Troma has a long history of picking up indie movies for distribution. It’s a good service for the indie movie world. The’ve released a ton of movies we’ve never heard of from film makers we might never have met otherwise. Over the years, this has resulted in a few hits, quite a few misses and a few movies I’m still scratching my head over. In the case of their recent release of Bob Gray’s “Bigfoot”, they’re swinging for the fences, but knocking out windshields in the parking lot behind home plate.
The opening twenty minuts of “Bigfoot” are misleading. Other than a nice throw back opening with cute animals and our first glimpse of Bigfoot himself, we don’t really see anything happen for nearly twenty five minutes. As a matter of fact, this first act felt oddly like an after school special. Corny dialogue, odd hints at some underlying morale, bad music and a watered down love at first sight side bar…for a moment there I forgot I was wathcing a bigfoot movie. You would think that all of this would combine to make for some really horrible cinema; it actually brings a bit of campy charm that feels like its just subtle enough to be hilarious. Great in small doses for sure. They never really get away from this tone though and it begins to feel like a chore by around the thirty minute mark. Let’s be honest with our selves here; we’re not watching this disk for a deep story, we’re here to watch bigfoot tear shit up.
Eventually we get around to bringing the true star of the show to the fore front. For makeup, the film makers were actually spot on with their ape man costume. I’ve seen a lot of poor attempts at a bigfoot getup, (See: Shriek of the Mutilated) but Bob Gray’s version of the mythical beast of lore is actually pretty great. He’s rugged and weathered, definitley scary if you ran into him in a dark woods. Until you see him move. It’s then that we see him for what he really is; a man in a suit. A man in a suit who appears to be dancing softly in the high beams of your headlights. When not dancing, he’s attacking the local wildlife and eventually the humans populating the town of Morton. When he does this, there is no great flurry of action or a large splatter of blood and guts. There’s simply a shot of the sasquatch, a human screaming a bit, and guts laid out on the ground. It could have been so much better.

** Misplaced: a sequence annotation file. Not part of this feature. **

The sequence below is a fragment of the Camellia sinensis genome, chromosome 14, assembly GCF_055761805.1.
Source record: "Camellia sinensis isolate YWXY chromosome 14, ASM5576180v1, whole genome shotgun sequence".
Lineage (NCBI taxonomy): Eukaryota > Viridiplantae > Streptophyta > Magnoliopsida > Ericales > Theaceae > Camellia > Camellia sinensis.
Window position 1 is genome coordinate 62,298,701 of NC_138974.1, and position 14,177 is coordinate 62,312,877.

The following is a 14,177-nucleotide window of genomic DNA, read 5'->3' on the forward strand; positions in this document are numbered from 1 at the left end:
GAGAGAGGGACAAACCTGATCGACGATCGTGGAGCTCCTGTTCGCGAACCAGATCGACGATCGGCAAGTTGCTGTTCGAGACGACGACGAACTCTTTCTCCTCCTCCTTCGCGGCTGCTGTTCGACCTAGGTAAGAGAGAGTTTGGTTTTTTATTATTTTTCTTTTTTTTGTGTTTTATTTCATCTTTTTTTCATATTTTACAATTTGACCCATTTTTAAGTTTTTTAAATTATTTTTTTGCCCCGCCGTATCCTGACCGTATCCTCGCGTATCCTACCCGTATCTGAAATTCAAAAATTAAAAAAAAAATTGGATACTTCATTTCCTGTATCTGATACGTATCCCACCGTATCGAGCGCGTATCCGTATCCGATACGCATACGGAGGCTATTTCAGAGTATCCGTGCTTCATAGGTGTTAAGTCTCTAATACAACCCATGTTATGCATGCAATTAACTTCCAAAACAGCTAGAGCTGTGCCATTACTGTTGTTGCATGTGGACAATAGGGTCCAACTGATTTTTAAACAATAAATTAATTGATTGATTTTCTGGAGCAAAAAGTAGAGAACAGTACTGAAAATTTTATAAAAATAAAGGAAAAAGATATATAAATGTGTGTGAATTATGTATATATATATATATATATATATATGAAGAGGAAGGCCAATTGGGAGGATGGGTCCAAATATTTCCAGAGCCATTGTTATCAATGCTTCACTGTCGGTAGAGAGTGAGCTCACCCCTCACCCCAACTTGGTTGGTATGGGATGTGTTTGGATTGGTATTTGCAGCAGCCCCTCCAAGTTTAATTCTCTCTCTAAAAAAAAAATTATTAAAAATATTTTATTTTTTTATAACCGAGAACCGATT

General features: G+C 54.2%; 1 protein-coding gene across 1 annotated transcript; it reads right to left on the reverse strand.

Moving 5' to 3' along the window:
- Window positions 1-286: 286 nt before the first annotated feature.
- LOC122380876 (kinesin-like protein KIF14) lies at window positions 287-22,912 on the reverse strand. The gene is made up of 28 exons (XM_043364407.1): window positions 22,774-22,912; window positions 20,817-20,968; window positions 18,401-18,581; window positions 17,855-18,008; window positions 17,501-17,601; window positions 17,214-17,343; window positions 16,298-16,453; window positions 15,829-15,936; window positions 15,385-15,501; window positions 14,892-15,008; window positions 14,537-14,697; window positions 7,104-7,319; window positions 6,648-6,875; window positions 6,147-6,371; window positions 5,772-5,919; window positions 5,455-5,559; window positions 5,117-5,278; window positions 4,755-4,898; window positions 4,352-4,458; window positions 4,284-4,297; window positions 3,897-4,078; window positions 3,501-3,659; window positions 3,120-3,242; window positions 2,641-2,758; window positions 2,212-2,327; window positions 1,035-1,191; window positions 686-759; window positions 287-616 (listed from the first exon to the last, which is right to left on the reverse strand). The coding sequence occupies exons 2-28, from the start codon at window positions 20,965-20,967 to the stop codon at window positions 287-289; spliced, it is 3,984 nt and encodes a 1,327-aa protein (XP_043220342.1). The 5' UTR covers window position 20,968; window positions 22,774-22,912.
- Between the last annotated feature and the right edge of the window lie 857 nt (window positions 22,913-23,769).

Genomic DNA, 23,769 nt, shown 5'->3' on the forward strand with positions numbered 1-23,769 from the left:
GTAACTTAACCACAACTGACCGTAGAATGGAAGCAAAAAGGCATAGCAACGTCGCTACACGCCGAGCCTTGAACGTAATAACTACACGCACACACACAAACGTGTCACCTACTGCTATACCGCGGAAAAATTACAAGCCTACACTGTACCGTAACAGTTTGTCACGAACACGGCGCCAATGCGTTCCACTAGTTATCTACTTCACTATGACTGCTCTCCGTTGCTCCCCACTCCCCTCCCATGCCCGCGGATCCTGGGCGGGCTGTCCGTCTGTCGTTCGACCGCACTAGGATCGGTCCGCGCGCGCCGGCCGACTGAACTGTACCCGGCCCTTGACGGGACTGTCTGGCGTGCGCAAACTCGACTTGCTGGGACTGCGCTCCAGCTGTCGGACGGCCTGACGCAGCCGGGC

I’m a big supporter of low-budget film making; there’s a lot of good movies to be found out there in the genre. In the case of “Bigfoot”, there are a lot of decent elements at play here, but it feels like the ideas are given too much play. There are many scenes througout the movie that are cut too long. When Jack Sullivan hears the policeman on PA from the street, he turns to look for the source of the voice. That’s great. We don’t really need to watch the car slowly roll down the entire length of the driveway as Jack watches on. It’s moments like these that pull “Bigfoot” down and makes the movie a slog by the time we hit the final act. Sure, the plot is pretty straight forward and a bit hokey, but it’s solid enough for what they’re aiming for. The acting is pretty hammy and a bit stilted, but it’s good for the genre. As a matter of fact, Bob Gray as the town Sherriff is downright likeable! Unfotunately, it’s just not a very fun movie to watch. There is little to no chaos and violence.
Outside of a few good laughs and some over the top science cheese in an effort to explain Mr. Foot, “Bigfoot” is slow and overlong where it should have been jam packed with gore and action. Keep all your sub-plots and love interests; they work! Just thin them out and give the film a good bit of editing and a monster that is pissed off and violent. Not a hairy middle aged man on a long stroll in the woods.